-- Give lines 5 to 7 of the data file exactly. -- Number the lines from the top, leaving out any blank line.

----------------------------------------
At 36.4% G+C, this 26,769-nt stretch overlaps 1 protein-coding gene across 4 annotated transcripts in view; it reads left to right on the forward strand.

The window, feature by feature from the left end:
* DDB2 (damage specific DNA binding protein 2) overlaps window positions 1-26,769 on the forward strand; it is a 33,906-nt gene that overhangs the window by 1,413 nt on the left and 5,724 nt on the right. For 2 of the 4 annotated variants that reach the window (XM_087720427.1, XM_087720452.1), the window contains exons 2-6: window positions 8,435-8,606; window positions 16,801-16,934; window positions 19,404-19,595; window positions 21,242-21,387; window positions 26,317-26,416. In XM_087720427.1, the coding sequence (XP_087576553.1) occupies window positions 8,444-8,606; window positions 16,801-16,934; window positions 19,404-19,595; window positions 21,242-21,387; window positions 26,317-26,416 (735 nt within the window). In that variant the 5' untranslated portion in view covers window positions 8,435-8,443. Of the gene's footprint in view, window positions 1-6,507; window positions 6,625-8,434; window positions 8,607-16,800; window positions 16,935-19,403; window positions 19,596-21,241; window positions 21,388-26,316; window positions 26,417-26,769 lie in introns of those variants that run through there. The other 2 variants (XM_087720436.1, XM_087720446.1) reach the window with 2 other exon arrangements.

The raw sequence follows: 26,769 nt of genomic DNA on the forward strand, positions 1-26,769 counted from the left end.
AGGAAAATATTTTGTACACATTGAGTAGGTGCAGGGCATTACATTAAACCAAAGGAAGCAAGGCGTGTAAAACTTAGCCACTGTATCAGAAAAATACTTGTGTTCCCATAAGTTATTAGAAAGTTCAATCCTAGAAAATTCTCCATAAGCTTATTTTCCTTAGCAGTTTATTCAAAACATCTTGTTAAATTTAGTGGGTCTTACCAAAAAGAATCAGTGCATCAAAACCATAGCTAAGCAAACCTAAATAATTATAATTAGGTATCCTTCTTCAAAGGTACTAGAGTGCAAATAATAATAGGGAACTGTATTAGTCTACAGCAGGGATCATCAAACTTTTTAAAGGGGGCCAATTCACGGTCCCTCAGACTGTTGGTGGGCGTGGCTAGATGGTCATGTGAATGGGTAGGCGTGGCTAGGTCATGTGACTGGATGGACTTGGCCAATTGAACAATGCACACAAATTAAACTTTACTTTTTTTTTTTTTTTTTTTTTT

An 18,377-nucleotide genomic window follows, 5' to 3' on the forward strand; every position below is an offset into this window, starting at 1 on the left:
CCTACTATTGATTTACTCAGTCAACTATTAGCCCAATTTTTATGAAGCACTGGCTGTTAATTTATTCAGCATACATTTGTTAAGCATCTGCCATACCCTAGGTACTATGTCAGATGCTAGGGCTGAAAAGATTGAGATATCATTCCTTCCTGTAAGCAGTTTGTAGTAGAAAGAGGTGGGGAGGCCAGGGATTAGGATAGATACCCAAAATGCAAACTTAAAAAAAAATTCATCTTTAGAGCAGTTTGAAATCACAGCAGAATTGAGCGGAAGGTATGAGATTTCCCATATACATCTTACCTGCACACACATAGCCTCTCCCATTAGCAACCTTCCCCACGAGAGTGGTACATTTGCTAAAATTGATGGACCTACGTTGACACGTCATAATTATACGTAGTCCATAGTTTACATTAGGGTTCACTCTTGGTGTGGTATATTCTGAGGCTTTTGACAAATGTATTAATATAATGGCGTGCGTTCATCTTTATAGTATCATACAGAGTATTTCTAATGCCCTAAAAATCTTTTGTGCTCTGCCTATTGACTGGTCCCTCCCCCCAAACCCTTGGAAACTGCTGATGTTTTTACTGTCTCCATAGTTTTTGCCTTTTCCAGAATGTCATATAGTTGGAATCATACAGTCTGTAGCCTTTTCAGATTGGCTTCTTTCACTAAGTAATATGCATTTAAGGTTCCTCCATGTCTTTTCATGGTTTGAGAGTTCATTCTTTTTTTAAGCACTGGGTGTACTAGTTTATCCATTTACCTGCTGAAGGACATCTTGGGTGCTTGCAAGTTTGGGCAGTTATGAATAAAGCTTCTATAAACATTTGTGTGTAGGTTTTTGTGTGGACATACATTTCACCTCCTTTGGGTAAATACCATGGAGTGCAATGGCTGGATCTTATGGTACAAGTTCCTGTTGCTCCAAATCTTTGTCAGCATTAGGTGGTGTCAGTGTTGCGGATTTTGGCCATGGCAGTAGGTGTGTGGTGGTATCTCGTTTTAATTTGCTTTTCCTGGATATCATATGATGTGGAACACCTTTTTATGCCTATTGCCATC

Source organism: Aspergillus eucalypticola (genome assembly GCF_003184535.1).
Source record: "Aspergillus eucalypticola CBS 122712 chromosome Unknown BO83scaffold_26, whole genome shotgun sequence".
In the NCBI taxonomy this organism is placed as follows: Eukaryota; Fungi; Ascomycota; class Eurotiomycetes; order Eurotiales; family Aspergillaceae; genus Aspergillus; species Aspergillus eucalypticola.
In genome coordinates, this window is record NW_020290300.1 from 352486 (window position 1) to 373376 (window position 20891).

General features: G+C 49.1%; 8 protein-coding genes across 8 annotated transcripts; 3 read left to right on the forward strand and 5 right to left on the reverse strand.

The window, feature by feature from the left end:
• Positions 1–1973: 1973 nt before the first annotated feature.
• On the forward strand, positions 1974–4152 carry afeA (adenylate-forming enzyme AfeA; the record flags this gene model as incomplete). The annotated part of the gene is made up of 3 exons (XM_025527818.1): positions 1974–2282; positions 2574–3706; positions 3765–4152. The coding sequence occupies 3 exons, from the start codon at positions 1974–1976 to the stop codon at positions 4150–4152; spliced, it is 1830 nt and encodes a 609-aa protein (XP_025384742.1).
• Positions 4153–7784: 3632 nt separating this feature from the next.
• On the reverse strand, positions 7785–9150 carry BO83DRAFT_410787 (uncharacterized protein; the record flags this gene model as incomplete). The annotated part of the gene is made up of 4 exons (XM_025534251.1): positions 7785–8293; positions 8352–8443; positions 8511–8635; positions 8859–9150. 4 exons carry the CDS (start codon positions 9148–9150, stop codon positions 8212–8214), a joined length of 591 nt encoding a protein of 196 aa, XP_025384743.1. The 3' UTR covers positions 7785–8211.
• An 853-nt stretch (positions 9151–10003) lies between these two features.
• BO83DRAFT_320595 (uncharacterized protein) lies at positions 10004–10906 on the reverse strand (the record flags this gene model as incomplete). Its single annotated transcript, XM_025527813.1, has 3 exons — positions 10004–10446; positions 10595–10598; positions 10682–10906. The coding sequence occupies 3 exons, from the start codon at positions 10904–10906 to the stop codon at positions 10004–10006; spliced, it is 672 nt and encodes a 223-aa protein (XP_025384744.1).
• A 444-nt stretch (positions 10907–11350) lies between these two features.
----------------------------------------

AGGAAAATATTTTGTACACATTGAGTAGGTGCAGGGCATTACATTAAACCAAAGGAAGCAAGGCGTGTAAAACTTAGCCACTGTATCAGAAAAATACTTGTGTTCCCATAAGTTATTAGAAAGTTCAATCCTAGAAAATTCTCCATAAGCTTATTTTCCTTAGCAGTTTATTCAAAACATCTTGTTAAATTTAGTGGGTCTTACCAAAAAGAATCAGTGCATCAAAACCATAGCTAAGCAAACCTAAATAATTATAATTAGGTATCCTTCTTCAAAGGTACTAGAGTGCAAATAATAATAGGGAACTGTATTAGTCTACAGCAGGGATCATCAAACTTTTTAAAGGGGGCCAATTCACGGTCCCTCAGACTGTTGGTGGGCGTGGCTAGATGGTCATGTGAATGGGTAGGCGTGGCTAGGTCATGTGACTGGATGGACTTGGCCAATTGAACAATGCACACAAATTAAACTTTACTTTTTTTTTTTTTTTTTTTTTT

An 18,377-nucleotide genomic window follows, 5' to 3' on the forward strand; every position below is an offset into this window, starting at 1 on the left:
CCTACTATTGATTTACTCAGTCAACTATTAGCCCAATTTTTATGAAGCACTGGCTGTTAATTTATTCAGCATACATTTGTTAAGCATCTGCCATACCCTAGGTACTATGTCAGATGCTAGGGCTGAAAAGATTGAGATATCATTCCTTCCTGTAAGCAGTTTGTAGTAGAAAGAGGTGGGGAGGCCAGGGATTAGGATAGATACCCAAAATGCAAACTTAAAAAAAAATTCATCTTTAGAGCAGTTTGAAATCACAGCAGAATTGAGCGGAAGGTATGAGATTTCCCATATACATCTTACCTGCACACACATAGCCTCTCCCATTAGCAACCTTCCCCACGAGAGTGGTACATTTGCTAAAATTGATGGACCTACGTTGACACGTCATAATTATACGTAGTCCATAGTTTACATTAGGGTTCACTCTTGGTGTGGTATATTCTGAGGCTTTTGACAAATGTATTAATATAATGGCGTGCGTTCATCTTTATAGTATCATACAGAGTATTTCTAATGCCCTAAAAATCTTTTGTGCTCTGCCTATTGACTGGTCCCTCCCCCCAAACCCTTGGAAACTGCTGATGTTTTTACTGTCTCCATAGTTTTTGCCTTTTCCAGAATGTCATATAGTTGGAATCATACAGTCTGTAGCCTTTTCAGATTGGCTTCTTTCACTAAGTAATATGCATTTAAGGTTCCTCCATGTCTTTTCATGGTTTGAGAGTTCATTCTTTTTTTAAGCACTGGGTGTACTAGTTTATCCATTTACCTGCTGAAGGACATCTTGGGTGCTTGCAAGTTTGGGCAGTTATGAATAAAGCTTCTATAAACATTTGTGTGTAGGTTTTTGTGTGGACATACATTTCACCTCCTTTGGGTAAATACCATGGAGTGCAATGGCTGGATCTTATGGTACAAGTTCCTGTTGCTCCAAATCTTTGTCAGCATTAGGTGGTGTCAGTGTTGCGGATTTTGGCCATGGCAGTAGGTGTGTGGTGGTATCTCGTTTTAATTTGCTTTTCCTGGATATCATATGATGTGGAACACCTTTTTATGCCTATTGCCATC